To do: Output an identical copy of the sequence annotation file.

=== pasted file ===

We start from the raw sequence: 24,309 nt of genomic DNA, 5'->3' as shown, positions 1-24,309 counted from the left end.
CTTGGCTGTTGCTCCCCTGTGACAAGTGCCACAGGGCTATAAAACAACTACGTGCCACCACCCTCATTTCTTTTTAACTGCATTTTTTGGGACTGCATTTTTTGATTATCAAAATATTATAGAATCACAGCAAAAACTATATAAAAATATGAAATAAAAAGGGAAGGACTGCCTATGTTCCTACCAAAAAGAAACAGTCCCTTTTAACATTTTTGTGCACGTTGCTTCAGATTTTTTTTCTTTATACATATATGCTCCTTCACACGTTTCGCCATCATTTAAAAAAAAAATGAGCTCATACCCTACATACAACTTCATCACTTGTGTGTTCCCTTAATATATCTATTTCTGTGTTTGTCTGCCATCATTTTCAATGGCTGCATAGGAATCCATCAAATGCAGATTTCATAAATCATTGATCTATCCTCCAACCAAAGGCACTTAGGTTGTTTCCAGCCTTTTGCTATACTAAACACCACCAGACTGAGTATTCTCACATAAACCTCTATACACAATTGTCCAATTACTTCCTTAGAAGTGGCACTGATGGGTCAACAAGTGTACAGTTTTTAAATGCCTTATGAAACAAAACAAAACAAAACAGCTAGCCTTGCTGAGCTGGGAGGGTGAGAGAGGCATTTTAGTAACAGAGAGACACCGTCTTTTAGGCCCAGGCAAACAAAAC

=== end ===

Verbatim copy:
We start from the raw sequence: 24,309 nt of genomic DNA, 5'->3' as shown, positions 1-24,309 counted from the left end.
CTTGGCTGTTGCTCCCCTGTGACAAGTGCCACAGGGCTATAAAACAACTACGTGCCACCACCCTCATTTCTTTTTAACTGCATTTTTTGGGACTGCATTTTTTGATTATCAAAATATTATAGAATCACAGCAAAAACTATATAAAAATATGAAATAAAAAGGGAAGGACTGCCTATGTTCCTACCAAAAAGAAACAGTCCCTTTTAACATTTTTGTGCACGTTGCTTCAGATTTTTTTTCTTTATACATATATGCTCCTTCACACGTTTCGCCATCATTTAAAAAAAAAATGAGCTCATACCCTACATACAACTTCATCACTTGTGTGTTCCCTTAATATATCTATTTCTGTGTTTGTCTGCCATCATTTTCAATGGCTGCATAGGAATCCATCAAATGCAGATTTCATAAATCATTGATCTATCCTCCAACCAAAGGCACTTAGGTTGTTTCCAGCCTTTTGCTATACTAAACACCACCAGACTGAGTATTCTCACATAAACCTCTATACACAATTGTCCAATTACTTCCTTAGAAGTGGCACTGATGGGTCAACAAGTGTACAGTTTTTAAATGCCTTATGAAACAAAACAAAACAAAACAGCTAGCCTTGCTGAGCTGGGAGGGTGAGAGAGGCATTTTAGTAACAGAGAGACACCGTCTTTTAGGCCCAGGCAAACAAAAC